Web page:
New Report Shows The Middle-Class Is Collapsing, But For The Best Possible Reason


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Guy Bentley Research Associate, Reason Foundation
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The American middle class is shrinking and is now no longer the nation’s economic majority, but all classes are richer than at any point in history.

That’s the counterintuitive finding of the latest paper from the Pew Research Center. The report’s raw numbers show the percentage of Americans living in the middle class, defined as an income between $42,000 to $126,000, has fallen over the past 40 years from 61 percent to 50 percent of the population.

Not only has the middle class been squeezed down to size, but the share of aggregate household income held by the middle class has fallen dramatically, from 62 percent in 1970 to 43 percent in 2014. Over the same time period, the share of income held by the upper class has surged from 29 percent to 49 percent. 

On the surface, Pew’s findings might paint a gloomy picture of America’s economy in the 21st century, with fewer people likely to live in the middle class than in previous generations.

Indeed, this view has been echoed by some of the country’s most well-known politicians. Republican presidential candidate Mike Huckabee claims that “when CEO income has risen 90 percent above the average worker when the bottom 90 percent of this country’s economy has had stagnant wages for the past 40 years, somebody is taking it in the teeth.”

But appearances can be deceiving. It is true that the middle class has been shrinking, but Pew points out that it is not because Americans have been getting poorer.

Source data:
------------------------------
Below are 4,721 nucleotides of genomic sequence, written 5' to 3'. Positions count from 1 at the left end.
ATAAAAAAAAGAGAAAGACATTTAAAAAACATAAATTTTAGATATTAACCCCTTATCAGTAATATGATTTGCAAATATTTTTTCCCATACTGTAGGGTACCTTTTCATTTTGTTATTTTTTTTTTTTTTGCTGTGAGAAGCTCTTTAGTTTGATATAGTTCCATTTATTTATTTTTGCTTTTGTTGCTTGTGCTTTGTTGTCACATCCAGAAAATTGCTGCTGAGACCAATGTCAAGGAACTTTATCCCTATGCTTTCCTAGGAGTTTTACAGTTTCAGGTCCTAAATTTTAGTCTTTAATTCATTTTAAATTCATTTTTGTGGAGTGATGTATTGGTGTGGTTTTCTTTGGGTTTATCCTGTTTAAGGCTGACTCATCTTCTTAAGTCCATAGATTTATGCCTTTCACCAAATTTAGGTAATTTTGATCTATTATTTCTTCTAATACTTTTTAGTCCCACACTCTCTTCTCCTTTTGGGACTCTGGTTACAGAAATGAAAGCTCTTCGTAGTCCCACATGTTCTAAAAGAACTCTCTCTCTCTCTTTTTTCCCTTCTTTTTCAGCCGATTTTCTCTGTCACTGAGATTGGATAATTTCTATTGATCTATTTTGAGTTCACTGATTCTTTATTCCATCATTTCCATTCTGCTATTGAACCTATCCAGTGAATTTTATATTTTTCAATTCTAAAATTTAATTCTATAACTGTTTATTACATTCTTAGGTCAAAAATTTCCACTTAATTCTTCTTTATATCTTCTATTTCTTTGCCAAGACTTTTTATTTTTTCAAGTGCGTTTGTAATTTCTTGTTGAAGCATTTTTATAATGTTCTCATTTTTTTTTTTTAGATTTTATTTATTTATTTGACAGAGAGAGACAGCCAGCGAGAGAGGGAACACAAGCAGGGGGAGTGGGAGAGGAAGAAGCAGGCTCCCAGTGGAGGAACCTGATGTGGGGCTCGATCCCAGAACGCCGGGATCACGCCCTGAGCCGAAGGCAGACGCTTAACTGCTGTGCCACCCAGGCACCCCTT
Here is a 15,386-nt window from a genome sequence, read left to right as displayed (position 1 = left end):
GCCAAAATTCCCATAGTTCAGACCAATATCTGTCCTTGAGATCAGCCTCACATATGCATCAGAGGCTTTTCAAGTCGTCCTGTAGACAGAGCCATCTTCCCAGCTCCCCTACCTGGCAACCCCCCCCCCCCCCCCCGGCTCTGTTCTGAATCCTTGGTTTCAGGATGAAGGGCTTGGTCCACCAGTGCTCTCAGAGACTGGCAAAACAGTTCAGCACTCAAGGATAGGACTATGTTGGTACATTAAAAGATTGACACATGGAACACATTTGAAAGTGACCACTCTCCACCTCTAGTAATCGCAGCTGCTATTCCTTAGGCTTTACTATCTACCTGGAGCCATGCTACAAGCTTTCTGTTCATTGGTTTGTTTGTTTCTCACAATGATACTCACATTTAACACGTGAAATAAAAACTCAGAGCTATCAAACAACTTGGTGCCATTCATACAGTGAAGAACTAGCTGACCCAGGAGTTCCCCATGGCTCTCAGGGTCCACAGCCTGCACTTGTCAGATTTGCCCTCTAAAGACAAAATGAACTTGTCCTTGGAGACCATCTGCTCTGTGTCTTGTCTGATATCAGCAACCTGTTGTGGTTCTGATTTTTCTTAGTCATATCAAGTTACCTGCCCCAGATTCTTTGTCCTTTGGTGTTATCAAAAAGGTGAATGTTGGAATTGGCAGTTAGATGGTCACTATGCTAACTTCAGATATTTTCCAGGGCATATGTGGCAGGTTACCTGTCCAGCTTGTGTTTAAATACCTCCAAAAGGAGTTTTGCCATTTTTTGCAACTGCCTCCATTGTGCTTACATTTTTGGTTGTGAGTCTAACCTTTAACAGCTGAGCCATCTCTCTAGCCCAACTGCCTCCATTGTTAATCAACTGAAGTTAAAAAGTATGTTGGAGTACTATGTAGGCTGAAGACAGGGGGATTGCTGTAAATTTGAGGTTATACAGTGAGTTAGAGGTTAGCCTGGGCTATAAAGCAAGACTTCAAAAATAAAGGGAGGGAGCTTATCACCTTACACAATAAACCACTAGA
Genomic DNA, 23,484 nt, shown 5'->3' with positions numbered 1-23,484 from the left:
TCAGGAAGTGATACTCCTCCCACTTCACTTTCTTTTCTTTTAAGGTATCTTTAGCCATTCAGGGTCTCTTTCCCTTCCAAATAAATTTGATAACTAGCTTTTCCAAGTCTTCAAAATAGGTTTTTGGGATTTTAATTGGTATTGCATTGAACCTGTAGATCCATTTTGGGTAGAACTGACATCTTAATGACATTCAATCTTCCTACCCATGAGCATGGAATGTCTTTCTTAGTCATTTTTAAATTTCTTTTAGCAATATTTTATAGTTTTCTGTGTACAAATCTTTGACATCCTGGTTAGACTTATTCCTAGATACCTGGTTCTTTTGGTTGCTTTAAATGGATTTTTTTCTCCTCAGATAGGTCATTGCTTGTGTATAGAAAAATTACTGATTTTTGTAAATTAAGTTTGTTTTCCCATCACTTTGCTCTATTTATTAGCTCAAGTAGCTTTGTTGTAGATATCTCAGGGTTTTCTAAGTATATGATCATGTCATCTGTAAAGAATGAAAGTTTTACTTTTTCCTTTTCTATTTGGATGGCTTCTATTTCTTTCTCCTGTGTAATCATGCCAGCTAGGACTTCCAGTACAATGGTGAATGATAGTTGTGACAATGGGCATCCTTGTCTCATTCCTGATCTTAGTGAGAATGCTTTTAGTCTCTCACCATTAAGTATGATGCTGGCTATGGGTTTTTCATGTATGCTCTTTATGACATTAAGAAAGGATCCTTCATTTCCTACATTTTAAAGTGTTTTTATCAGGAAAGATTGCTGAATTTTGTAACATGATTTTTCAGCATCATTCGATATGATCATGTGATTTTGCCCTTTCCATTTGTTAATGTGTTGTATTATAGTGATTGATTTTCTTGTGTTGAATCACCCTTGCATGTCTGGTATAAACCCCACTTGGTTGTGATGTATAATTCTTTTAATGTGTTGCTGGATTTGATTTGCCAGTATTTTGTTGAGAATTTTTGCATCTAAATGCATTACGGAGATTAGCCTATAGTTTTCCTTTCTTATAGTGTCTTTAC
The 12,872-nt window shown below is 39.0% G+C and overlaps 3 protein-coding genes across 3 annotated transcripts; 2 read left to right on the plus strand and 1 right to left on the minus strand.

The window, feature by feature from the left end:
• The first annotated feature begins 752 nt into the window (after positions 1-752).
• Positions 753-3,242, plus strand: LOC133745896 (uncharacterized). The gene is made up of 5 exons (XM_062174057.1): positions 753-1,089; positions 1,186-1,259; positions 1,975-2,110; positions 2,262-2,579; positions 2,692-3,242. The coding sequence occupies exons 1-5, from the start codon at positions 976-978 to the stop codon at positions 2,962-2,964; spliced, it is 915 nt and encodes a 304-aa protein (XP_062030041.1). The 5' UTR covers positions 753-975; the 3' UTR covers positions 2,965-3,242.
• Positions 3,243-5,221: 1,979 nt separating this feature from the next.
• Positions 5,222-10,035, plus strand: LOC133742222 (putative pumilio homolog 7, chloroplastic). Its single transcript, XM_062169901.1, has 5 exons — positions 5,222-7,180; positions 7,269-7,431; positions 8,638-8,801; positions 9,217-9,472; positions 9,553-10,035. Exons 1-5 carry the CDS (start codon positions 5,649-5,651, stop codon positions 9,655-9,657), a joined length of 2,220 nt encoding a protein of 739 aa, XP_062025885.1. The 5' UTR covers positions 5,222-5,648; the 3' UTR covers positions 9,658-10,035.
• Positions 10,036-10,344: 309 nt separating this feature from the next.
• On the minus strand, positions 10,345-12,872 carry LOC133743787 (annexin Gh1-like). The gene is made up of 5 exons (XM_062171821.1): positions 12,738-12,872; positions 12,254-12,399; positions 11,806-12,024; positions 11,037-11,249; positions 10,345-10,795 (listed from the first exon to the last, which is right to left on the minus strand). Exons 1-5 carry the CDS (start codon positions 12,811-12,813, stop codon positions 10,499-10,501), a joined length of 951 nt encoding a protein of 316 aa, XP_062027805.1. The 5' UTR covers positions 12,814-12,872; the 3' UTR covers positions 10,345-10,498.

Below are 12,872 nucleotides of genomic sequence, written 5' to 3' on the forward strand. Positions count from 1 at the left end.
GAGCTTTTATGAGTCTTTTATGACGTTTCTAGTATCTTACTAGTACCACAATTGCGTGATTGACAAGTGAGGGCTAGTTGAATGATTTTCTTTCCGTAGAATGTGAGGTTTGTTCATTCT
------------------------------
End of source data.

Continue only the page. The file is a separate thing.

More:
In fact, one the main reasons there are fewer middle-class Americans is because so many people have moved into upper-income households over the past 40 years. The share of American adults living in upper-income households jumped from 14 percent in 1971 to 21 percent in 2015.

Pew also notes there has been an increase in the proportion of Americans living in the lower income class of four percentage points, however, they are still much better off in dollars and cents terms than their equivalents in the 1970s.

Lower income households have enjoyed a rise is median earnings of 28 percent over the past 44 years, according to Pew. The median income of the middle class soared by 34 percent, 0r $18,710, between 1970 and 2014. The highest income households saw the largest gains with 47 percent.

These numbers also don’t account for the huge increase in the quality of consumer goods and their massive price declines. Furthermore, while the middle class may be holding a lower share of the nation’s household income than it did in the 1970s, the economy is as whole much bigger, meaning the share they do hold is significantly larger.

The Pew Research is timely, coming hot on the heels of a report from the Manhattan Institute (MI) claiming American workers have done far better over the past 40 years than many critics of income inequality have suggested.

The MI paper challenges the view that the link between workers productivity and wages has been broken. Author of the paper and Walter B. Wriston Fellow at the MI Scott Winship, writes that between “1997–2011, productivity rose by 35 percent, aggregate compensation rose by 32 percent, median hourly compensation increased by 20 percent, median female pay climbed by 25 percent, and median male pay grew by 18 percent.”

While the numbers on wages and share of national income may show a rise in inequality since the 1970s, people in all economic classes are absolutely better off than they were 40 years ago.

Instead of targeting the rich with tax hikes that could damage the economy, Winship argues the administration should focus on maintaining a productive economy to ensure workers living standards continue to rise after the hammering they took during and in the aftermath of the 2008 crash.

“President Obama’s Council of Economic Advisors has it right: strong economic growth is a better strategy for raising middle-class incomes than trying to take down the highest earners. Inaccurate ‘charts of doom’ obscure this basic truth,” writes Winship.

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